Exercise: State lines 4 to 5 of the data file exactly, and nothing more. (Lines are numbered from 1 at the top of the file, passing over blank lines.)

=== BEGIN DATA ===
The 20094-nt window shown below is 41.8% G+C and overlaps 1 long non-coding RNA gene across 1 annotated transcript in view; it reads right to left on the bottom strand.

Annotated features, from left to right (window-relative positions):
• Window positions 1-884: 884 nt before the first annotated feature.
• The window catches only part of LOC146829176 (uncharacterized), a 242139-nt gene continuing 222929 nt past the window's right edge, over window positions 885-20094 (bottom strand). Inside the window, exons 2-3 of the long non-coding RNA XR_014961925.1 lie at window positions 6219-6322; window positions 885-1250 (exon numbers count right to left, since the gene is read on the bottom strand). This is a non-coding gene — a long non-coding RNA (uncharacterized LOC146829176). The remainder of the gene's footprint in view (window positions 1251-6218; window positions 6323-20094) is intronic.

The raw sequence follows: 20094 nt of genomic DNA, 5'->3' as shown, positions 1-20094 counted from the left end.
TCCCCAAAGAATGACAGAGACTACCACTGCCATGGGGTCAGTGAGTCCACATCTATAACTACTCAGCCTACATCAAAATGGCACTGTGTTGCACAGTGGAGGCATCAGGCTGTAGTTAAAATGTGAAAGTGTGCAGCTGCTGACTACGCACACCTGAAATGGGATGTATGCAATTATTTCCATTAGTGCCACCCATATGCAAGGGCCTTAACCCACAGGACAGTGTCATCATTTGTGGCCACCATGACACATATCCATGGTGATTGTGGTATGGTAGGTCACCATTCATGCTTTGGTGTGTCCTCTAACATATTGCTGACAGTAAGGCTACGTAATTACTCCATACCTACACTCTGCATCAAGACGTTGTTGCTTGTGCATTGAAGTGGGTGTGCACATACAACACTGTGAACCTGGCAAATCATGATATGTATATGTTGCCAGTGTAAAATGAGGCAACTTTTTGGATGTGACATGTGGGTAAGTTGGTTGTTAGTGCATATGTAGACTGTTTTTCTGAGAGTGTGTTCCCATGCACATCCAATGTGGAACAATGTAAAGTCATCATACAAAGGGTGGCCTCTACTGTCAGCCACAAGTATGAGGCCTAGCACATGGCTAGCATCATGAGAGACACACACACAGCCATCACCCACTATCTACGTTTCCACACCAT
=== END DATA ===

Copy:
• The window catches only part of LOC146829176 (uncharacterized), a 242139-nt gene continuing 222929 nt past the window's right edge, over window positions 885-20094 (bottom strand). Inside the window, exons 2-3 of the long non-coding RNA XR_014961925.1 lie at window positions 6219-6322; window positions 885-1250 (exon numbers count right to left, since the gene is read on the bottom strand). This is a non-coding gene — a long non-coding RNA (uncharacterized LOC146829176). The remainder of the gene's footprint in view (window positions 1251-6218; window positions 6323-20094) is intronic.

The raw sequence follows: 20094 nt of genomic DNA, 5'->3' as shown, positions 1-20094 counted from the left end.